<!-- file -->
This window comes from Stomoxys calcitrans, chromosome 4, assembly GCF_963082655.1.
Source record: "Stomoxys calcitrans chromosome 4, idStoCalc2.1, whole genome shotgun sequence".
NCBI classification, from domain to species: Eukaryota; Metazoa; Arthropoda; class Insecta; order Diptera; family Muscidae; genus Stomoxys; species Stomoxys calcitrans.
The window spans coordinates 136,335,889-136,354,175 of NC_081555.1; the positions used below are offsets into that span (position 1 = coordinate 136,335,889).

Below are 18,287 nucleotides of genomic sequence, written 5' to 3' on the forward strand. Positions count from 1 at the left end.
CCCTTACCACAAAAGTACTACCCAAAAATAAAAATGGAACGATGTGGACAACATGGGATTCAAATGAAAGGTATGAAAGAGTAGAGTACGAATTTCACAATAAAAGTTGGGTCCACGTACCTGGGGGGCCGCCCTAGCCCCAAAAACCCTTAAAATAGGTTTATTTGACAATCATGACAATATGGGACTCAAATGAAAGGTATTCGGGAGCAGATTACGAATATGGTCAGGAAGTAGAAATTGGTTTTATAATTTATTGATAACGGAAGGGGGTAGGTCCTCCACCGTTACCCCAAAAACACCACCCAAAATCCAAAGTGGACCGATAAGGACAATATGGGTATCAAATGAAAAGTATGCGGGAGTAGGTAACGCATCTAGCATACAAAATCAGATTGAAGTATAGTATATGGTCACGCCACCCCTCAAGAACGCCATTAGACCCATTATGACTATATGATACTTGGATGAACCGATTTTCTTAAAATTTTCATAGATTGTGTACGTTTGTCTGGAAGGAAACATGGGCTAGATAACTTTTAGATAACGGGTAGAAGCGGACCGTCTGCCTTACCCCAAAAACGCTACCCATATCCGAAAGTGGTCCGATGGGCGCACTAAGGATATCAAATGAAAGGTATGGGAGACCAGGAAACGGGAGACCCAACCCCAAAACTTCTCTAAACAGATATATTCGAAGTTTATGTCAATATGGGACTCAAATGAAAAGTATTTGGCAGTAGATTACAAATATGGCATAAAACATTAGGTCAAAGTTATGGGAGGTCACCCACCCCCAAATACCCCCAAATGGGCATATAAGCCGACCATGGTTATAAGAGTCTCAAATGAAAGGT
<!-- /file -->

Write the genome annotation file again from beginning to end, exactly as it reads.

This window comes from Stomoxys calcitrans, chromosome 4, assembly GCF_963082655.1.
Source record: "Stomoxys calcitrans chromosome 4, idStoCalc2.1, whole genome shotgun sequence".
NCBI classification, from domain to species: Eukaryota; Metazoa; Arthropoda; class Insecta; order Diptera; family Muscidae; genus Stomoxys; species Stomoxys calcitrans.
The window spans coordinates 136,335,889-136,354,175 of NC_081555.1; the positions used below are offsets into that span (position 1 = coordinate 136,335,889).

Below are 18,287 nucleotides of genomic sequence, written 5' to 3' on the forward strand. Positions count from 1 at the left end.
CCCTTACCACAAAAGTACTACCCAAAAATAAAAATGGAACGATGTGGACAACATGGGATTCAAATGAAAGGTATGAAAGAGTAGAGTACGAATTTCACAATAAAAGTTGGGTCCACGTACCTGGGGGGCCGCCCTAGCCCCAAAAACCCTTAAAATAGGTTTATTTGACAATCATGACAATATGGGACTCAAATGAAAGGTATTCGGGAGCAGATTACGAATATGGTCAGGAAGTAGAAATTGGTTTTATAATTTATTGATAACGGAAGGGGGTAGGTCCTCCACCGTTACCCCAAAAACACCACCCAAAATCCAAAGTGGACCGATAAGGACAATATGGGTATCAAATGAAAAGTATGCGGGAGTAGGTAACGCATCTAGCATACAAAATCAGATTGAAGTATAGTATATGGTCACGCCACCCCTCAAGAACGCCATTAGACCCATTATGACTATATGATACTTGGATGAACCGATTTTCTTAAAATTTTCATAGATTGTGTACGTTTGTCTGGAAGGAAACATGGGCTAGATAACTTTTAGATAACGGGTAGAAGCGGACCGTCTGCCTTACCCCAAAAACGCTACCCATATCCGAAAGTGGTCCGATGGGCGCACTAAGGATATCAAATGAAAGGTATGGGAGACCAGGAAACGGGAGACCCAACCCCAAAACTTCTCTAAACAGATATATTCGAAGTTTATGTCAATATGGGACTCAAATGAAAAGTATTTGGCAGTAGATTACAAATATGGCATAAAACATTAGGTCAAAGTTATGGGAGGTCACCCACCCCCAAATACCCCCAAATGGGCATATAAGCCGACCATGGTTATAAGAGTCTCAAATGAAAGGT